Monday, March 11, 2019

Oscar Got It Wrong!: Best Actor 1948

The Contenders:

Laurence Olivier: Hamlet (winner)
Lew Ayres: Johnny Belinda
Montgomery Clift: The Search
Clifton Webb: Sitting Pretty
Dan Dailey: When My Baby Smiles at Me

What’s Missing

What a strange year for this award! I get some of these nominations, but some seem absolutely bizarre based on the year. Sorry, Wrong Number could have possibly given us a nomination for Burt Lancaster. Rope is one of those rare movies that could have had as many as three nominations for, in whatever order you like, Farley Granger, James Stewart, and John Dall. Montgomery Clift is here for The Search, but could probably have been here (along with John Wayne) for Red River just as easily. Films out of post-war Italy might not have been high on the radar, but Lamberto Maggiorani’s work in Bicycle Thieves seems to be a miss here. The biggest miss, though is why Humphrey Bogart was overlooked for The Treasure of the Sierra Madre, which is probably true of Tim Holt as well.

Weeding through the Nominees

5. The crazy thing about this year is that I actually like these performances that were nominated even if I might not nominate them all. I’m dropping Lew Ayres first not for anything negative about Ayres or the performance but because this is so much Jane Wyman’s film that it’s difficult to remember the presence of anyone else. I tend to like Ayres in most of his roles and I liked him well enough in this, but based on what was left unnominated for this year, I wouldn’t put him anywhere near being in the running.

4. Dan Dailey is surprisingly good in When My Baby Smiles at Me, and there are moments where you can see exactly why he ended up with this nomination. The film itself is so strange, though. It doesn’t know what it wants to be—is it a musical? A drama about alcoholism? A romance? Dailey does his best to give the performance of his life, but it feels like the movie is really set against him. It’s a valiant effort. I understand the nomination even if I don’t agree with it, and because of that, he gets no higher than fourth.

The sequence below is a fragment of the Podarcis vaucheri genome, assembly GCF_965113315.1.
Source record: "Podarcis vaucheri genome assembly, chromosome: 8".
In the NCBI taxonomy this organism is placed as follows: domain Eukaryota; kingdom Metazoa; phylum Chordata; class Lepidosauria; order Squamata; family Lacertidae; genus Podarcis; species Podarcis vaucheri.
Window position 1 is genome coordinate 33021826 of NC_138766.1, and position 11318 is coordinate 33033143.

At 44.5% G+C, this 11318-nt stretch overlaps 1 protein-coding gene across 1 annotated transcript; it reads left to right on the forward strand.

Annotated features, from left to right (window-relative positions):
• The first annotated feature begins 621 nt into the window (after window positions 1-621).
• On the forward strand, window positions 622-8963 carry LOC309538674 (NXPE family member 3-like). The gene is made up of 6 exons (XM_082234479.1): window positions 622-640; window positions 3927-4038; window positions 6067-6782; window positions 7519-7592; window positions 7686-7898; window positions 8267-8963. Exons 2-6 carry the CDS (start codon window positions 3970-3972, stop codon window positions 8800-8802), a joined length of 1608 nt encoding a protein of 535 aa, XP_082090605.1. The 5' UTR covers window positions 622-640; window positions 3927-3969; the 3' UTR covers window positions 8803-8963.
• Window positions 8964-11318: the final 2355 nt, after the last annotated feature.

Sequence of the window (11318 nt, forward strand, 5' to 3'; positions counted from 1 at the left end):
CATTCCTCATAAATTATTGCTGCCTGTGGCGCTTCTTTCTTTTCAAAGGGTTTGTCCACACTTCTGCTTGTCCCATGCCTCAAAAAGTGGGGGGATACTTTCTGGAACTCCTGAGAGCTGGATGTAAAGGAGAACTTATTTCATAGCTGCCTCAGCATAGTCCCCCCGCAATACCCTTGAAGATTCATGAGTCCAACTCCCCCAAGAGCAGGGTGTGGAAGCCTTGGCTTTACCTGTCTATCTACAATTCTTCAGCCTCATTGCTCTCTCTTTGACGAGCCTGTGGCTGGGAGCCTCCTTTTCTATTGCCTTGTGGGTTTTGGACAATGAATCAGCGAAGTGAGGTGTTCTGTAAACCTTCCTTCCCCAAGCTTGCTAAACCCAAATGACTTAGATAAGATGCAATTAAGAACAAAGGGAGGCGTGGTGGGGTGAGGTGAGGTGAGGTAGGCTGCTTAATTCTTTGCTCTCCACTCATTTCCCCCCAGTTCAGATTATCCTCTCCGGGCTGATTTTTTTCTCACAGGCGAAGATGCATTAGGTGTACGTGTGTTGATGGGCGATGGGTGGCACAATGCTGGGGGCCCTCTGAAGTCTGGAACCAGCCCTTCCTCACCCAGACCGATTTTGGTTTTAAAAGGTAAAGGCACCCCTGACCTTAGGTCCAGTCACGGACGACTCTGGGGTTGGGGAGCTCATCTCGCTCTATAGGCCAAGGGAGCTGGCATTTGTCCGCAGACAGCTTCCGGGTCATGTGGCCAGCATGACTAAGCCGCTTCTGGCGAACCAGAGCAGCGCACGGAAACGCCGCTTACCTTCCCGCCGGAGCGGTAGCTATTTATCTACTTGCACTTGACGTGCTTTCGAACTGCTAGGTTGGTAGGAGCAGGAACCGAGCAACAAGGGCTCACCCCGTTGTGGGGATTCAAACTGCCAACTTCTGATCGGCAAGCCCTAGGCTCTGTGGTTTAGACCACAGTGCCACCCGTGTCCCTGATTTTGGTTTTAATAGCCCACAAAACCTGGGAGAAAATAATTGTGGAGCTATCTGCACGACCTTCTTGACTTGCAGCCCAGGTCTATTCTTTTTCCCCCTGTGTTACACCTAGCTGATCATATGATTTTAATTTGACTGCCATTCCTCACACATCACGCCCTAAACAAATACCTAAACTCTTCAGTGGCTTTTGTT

3. It probably wasn’t a huge shock that Lawrence Olivier ended up with this Oscar. He was widely considered the greatest actor of his generation and Hamlet is considered the greatest drama ever written. Based on that, the Oscar was all but his. The problem in my opinion is that regardless of Olivier’s status and Hamlet’s status, this is really nothing more than the play. I mean, I get it. I get why the Academy lost their shit over this, but I’m not sure I’d bother to nominate this.

2. When I started this blog, I was not a huge fan of Montgomery Clift. The more of him that I have seen, the more I realize that that opinion must have started with a bad impression from a film I watched a long time ago. In The Search, a film that appears to be pretty much unknown in general these days, Clift is perhaps the most sympathetic he ever was. Based on the number of times his notable roles made him disagreeable (The Heiress and A Place in the Sun come to mind), this was almost remarkable. It’s also perhaps the film that made me realize how good he could really be.

1. Given the choices, it seems almost sacrilegious to suggest that Clifton Webb should win for a nothing of a film like Sitting Pretty. He is, however, the single reason that Sitting Pretty is worth watching at all. This is a film and a screenplay that absolutely plays to his talents, and while Oscar is loath to appreciate comedic turns at all, Webb is near-flawless in this role. He plays it perfectly straight, which makes the entire thing all the funnier. Webb wouldn’t be my choice in a completely open field, but for these nominations, he wins.

My Choice

This was such a strong year that, while I don’t dislike any of these nominees that much, I would probably come up with an entirely new set of nominees. Humphrey Bogart, playing so far against what had become his type would be my first choice in most cases, but I could be persuaded off him for James Stewart or Lambert Maggiorani. Honestly, Oscar didn’t do that badly this year in a lot of ways, even if I ultimately think their nominees were better for a top-10 than a top-5.

Final Analysis


  1. To get the character Webb plays in Sitting Pretty just right-exasperating without being obnoxious, fussily smug but still sympathetic-requires great skill and he does it without seeming effort. He'd be my pick out of these five as well.

    Even though I'm not as fond of Sierra Madre as most Bogart is still a huge miss and I'd say Rex Harrison in Unfaithfully Yours is worth considering even if the film is a bit scattered. The Fallen Idol came out this year in the UK but didn't premiere in America until '49 so Ralph Richardson wasn't eligible, if he had been he'd be my winner. But without him my vote would go to Bogart but Webb would have definitely stayed in the running.

    1. I'm guessing when I hit 1949 that Ralph Richardson will be mentioned for this category. Unfaithfully Yours is one I don't know.

      That Webb should merit this much consideration for a thin nothing of a film suggests just how much he really did with that role.

    2. I think if you ever wanted to explain to someone what is meant by a pure star vehicle Sitting Pretty would be a perfect example.

      That's one of the glories of the studio system though. Webb was such a unique personality that in any other period he would have been a major supporting actor at best but thanks to that studio focus and resources they crafted scripts to his specific talents and made him a top line star.